Christmas 2012: Research

The tooth fairy and malpractice

BMJ 2012; 345 doi: http://dx.doi.org/10.1136/bmj.e3027 (Published 13 December 2012)
Cite this as: BMJ 2012;345:e3027

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I wonder if Yeung consulted his statistical department when submitting his letter. An estimated 15 million milk teeth at an average of £1.50 each is indeed "well over £16m" - £22.5m in fact.

And 15m "money drops" a year (assuming only one tooth per household per night) is just over 41,000 per night (41095).

As the previous responder said, one must get out more. And read one's BMJ more promptly!

Competing interests: None declared

David Pound, Retired general practitioner

general practice, Charwelton, Northants

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Sir,
Ludman et al’s case report ‘The tooth fairy and malpractice’ [BMJ 2012;345:e3027] demonstrates a common (lay) misapprehension. Quite apart from the fact that it would be negligence and not malpractice (the authors all being based in England), no attempt has been made to apply the Bolam test: the article simply – and erroneously - equates ‘adverse outcomes’ with malpractice (sic). Such lax use of language can only make educating the public about clinical and legal issues more difficult.
Yours,
Andrew Symon
PS New Year resolution: get out more.

Competing interests: None declared

Andrew G Symon, Senior Lecturer

University of Dundee, 11 Airlie Place, Dundee DD1 4HJ

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Losing milk teeth has also proven to be a profitable business for children. A recent study in the UK found that 70 per cent of parents pay at least £1 per milk tooth for tooth fairy visits. The value of milk teeth has steadily increased in the last 50 years, from an average of 15p in the 1960s to £1.50 today. [1]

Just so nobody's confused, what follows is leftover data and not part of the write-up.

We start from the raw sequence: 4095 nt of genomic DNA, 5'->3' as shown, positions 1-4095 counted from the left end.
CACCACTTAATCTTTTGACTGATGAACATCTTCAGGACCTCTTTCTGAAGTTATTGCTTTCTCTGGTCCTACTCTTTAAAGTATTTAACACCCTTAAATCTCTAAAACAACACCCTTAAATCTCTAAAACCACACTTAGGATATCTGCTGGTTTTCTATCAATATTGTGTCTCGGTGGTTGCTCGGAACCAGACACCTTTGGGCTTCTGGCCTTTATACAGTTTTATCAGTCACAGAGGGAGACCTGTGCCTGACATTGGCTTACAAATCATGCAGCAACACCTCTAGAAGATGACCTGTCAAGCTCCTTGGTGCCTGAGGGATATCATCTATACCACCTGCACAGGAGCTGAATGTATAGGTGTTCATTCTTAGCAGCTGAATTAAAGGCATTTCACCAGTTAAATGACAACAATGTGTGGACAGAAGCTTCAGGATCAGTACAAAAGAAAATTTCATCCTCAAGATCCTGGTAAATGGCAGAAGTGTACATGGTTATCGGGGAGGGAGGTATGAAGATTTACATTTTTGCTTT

The study revealed that parents in Yorkshire are the biggest tooth fairy advocates, with over 76 per cent paying at least £1 per tooth. In comparison, parents in the West Midlands are the most unwilling teeth traders, with about 1 in 20 (6 per cent) refusing to pay their children anything. [1]

In the United States, the average tooth fairy payout was $2.60 in 2011. Not only is the tooth fairy boundlessly generous, she is also inconsistent. Children of divorced parents report getting $10 at Mom’s house and a Star Wars action figure at Dad’s. [2]

In fact the tooth fairy is one of the hardest working employees in the country as they clock on for their night time shift. An estimated 15 million milk teeth fall out each year, making an average of 42,000 ‘money drops’ a night, totalling well over £16 million a year. [3]

In all seriousness, there is a message here. You can enhance lost tooth safety by placing the precious enamel in a small container or envelope before slipping it under your child’s pillow. That way the tooth cannot get into any orifice.

That’s the whole tooth, and nothing but the tooth!

1 Dental Tribune International. As much as £10+ a day: British parents pay kids to brush their teeth. 6 December 2012. www.dental-tribune.com/articles/content/scope/news/region/uk/id/11067

2 August DA. The tooth fairy: a cautionary tale. Anesthesiology 2012;117:1386-8.

3 British Dental Health Foundation. Tooth fairy business tops £16 million. 3 June 2011. www.dentalhealth.org/news/details/481

Competing interests: None declared

C Albert Yeung, Consultant in Dental Public Health

NHS Lanarkshire, Kirklands, Fallside Road, Bothwell G71 8BB

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